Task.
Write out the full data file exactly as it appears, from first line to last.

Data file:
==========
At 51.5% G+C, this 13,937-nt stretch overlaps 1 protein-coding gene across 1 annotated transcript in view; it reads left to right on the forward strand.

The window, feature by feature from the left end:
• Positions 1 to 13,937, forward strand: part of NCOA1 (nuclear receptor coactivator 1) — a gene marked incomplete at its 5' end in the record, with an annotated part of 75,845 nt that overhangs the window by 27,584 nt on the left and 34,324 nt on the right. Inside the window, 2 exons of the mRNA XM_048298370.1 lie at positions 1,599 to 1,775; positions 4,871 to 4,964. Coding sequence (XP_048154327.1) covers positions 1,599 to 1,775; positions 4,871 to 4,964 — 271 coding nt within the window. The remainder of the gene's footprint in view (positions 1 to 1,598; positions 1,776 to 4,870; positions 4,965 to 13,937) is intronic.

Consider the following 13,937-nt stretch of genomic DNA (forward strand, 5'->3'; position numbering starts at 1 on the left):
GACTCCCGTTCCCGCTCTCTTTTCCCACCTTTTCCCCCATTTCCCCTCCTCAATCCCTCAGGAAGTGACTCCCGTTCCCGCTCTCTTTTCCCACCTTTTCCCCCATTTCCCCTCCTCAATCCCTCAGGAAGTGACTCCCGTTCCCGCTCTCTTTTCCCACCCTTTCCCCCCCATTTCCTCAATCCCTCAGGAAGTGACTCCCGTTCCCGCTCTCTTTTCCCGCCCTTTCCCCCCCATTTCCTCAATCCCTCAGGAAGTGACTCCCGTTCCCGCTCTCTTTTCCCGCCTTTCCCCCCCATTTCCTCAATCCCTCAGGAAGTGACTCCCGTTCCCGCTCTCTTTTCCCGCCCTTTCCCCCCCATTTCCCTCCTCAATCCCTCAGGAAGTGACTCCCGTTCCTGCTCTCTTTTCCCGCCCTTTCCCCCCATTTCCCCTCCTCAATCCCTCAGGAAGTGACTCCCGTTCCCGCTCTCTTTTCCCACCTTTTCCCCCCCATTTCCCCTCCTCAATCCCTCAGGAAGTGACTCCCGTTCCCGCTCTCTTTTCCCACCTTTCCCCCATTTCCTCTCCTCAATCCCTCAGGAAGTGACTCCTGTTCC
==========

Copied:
At 51.5% G+C, this 13,937-nt stretch overlaps 1 protein-coding gene across 1 annotated transcript in view; it reads left to right on the forward strand.

The window, feature by feature from the left end:
• Positions 1 to 13,937, forward strand: part of NCOA1 (nuclear receptor coactivator 1) — a gene marked incomplete at its 5' end in the record, with an annotated part of 75,845 nt that overhangs the window by 27,584 nt on the left and 34,324 nt on the right. Inside the window, 2 exons of the mRNA XM_048298370.1 lie at positions 1,599 to 1,775; positions 4,871 to 4,964. Coding sequence (XP_048154327.1) covers positions 1,599 to 1,775; positions 4,871 to 4,964 — 271 coding nt within the window. The remainder of the gene's footprint in view (positions 1 to 1,598; positions 1,776 to 4,870; positions 4,965 to 13,937) is intronic.

Consider the following 13,937-nt stretch of genomic DNA (forward strand, 5'->3'; position numbering starts at 1 on the left):
GACTCCCGTTCCCGCTCTCTTTTCCCACCTTTTCCCCCATTTCCCCTCCTCAATCCCTCAGGAAGTGACTCCCGTTCCCGCTCTCTTTTCCCACCTTTTCCCCCATTTCCCCTCCTCAATCCCTCAGGAAGTGACTCCCGTTCCCGCTCTCTTTTCCCACCCTTTCCCCCCCATTTCCTCAATCCCTCAGGAAGTGACTCCCGTTCCCGCTCTCTTTTCCCGCCCTTTCCCCCCCATTTCCTCAATCCCTCAGGAAGTGACTCCCGTTCCCGCTCTCTTTTCCCGCCTTTCCCCCCCATTTCCTCAATCCCTCAGGAAGTGACTCCCGTTCCCGCTCTCTTTTCCCGCCCTTTCCCCCCCATTTCCCTCCTCAATCCCTCAGGAAGTGACTCCCGTTCCTGCTCTCTTTTCCCGCCCTTTCCCCCCATTTCCCCTCCTCAATCCCTCAGGAAGTGACTCCCGTTCCCGCTCTCTTTTCCCACCTTTTCCCCCCCATTTCCCCTCCTCAATCCCTCAGGAAGTGACTCCCGTTCCCGCTCTCTTTTCCCACCTTTCCCCCATTTCCTCTCCTCAATCCCTCAGGAAGTGACTCCTGTTCC